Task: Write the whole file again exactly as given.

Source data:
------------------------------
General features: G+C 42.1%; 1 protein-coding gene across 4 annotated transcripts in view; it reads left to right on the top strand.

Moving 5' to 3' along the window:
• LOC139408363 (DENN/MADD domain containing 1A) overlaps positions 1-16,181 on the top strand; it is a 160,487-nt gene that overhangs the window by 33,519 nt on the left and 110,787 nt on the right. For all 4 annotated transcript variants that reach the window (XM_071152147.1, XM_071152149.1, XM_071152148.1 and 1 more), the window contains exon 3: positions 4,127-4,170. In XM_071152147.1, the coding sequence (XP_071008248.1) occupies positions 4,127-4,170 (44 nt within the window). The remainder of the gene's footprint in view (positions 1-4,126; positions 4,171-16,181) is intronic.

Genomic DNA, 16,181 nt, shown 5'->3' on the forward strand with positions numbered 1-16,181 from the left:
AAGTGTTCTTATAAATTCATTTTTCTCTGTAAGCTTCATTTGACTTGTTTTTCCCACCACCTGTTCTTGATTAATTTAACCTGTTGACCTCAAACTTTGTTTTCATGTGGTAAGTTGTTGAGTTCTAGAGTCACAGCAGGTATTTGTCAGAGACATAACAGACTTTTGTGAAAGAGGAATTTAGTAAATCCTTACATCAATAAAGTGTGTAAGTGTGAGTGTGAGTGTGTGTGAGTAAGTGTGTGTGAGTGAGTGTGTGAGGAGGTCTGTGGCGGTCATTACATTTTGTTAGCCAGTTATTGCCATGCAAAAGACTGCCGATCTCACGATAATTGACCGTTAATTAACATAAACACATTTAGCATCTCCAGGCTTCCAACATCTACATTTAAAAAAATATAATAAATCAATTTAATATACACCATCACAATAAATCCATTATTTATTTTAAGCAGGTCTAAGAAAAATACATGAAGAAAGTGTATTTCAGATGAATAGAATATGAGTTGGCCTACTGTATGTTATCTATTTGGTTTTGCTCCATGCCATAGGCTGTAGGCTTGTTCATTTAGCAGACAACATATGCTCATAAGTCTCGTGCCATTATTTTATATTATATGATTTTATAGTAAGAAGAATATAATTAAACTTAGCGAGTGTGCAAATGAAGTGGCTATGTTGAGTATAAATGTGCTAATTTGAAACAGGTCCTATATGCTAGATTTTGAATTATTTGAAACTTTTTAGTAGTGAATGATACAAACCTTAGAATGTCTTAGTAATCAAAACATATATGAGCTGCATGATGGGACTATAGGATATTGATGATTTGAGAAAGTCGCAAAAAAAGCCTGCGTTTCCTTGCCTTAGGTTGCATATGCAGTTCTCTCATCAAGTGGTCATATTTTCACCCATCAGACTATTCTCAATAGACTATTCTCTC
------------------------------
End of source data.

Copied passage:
General features: G+C 42.1%; 1 protein-coding gene across 4 annotated transcripts in view; it reads left to right on the top strand.

Moving 5' to 3' along the window:
• LOC139408363 (DENN/MADD domain containing 1A) overlaps positions 1-16,181 on the top strand; it is a 160,487-nt gene that overhangs the window by 33,519 nt on the left and 110,787 nt on the right. For all 4 annotated transcript variants that reach the window (XM_071152147.1, XM_071152149.1, XM_071152148.1 and 1 more), the window contains exon 3: positions 4,127-4,170. In XM_071152147.1, the coding sequence (XP_071008248.1) occupies positions 4,127-4,170 (44 nt within the window). The remainder of the gene's footprint in view (positions 1-4,126; positions 4,171-16,181) is intronic.

Genomic DNA, 16,181 nt, shown 5'->3' on the forward strand with positions numbered 1-16,181 from the left:
AAGTGTTCTTATAAATTCATTTTTCTCTGTAAGCTTCATTTGACTTGTTTTTCCCACCACCTGTTCTTGATTAATTTAACCTGTTGACCTCAAACTTTGTTTTCATGTGGTAAGTTGTTGAGTTCTAGAGTCACAGCAGGTATTTGTCAGAGACATAACAGACTTTTGTGAAAGAGGAATTTAGTAAATCCTTACATCAATAAAGTGTGTAAGTGTGAGTGTGAGTGTGTGTGAGTAAGTGTGTGTGAGTGAGTGTGTGAGGAGGTCTGTGGCGGTCATTACATTTTGTTAGCCAGTTATTGCCATGCAAAAGACTGCCGATCTCACGATAATTGACCGTTAATTAACATAAACACATTTAGCATCTCCAGGCTTCCAACATCTACATTTAAAAAAATATAATAAATCAATTTAATATACACCATCACAATAAATCCATTATTTATTTTAAGCAGGTCTAAGAAAAATACATGAAGAAAGTGTATTTCAGATGAATAGAATATGAGTTGGCCTACTGTATGTTATCTATTTGGTTTTGCTCCATGCCATAGGCTGTAGGCTTGTTCATTTAGCAGACAACATATGCTCATAAGTCTCGTGCCATTATTTTATATTATATGATTTTATAGTAAGAAGAATATAATTAAACTTAGCGAGTGTGCAAATGAAGTGGCTATGTTGAGTATAAATGTGCTAATTTGAAACAGGTCCTATATGCTAGATTTTGAATTATTTGAAACTTTTTAGTAGTGAATGATACAAACCTTAGAATGTCTTAGTAATCAAAACATATATGAGCTGCATGATGGGACTATAGGATATTGATGATTTGAGAAAGTCGCAAAAAAAGCCTGCGTTTCCTTGCCTTAGGTTGCATATGCAGTTCTCTCATCAAGTGGTCATATTTTCACCCATCAGACTATTCTCAATAGACTATTCTCTC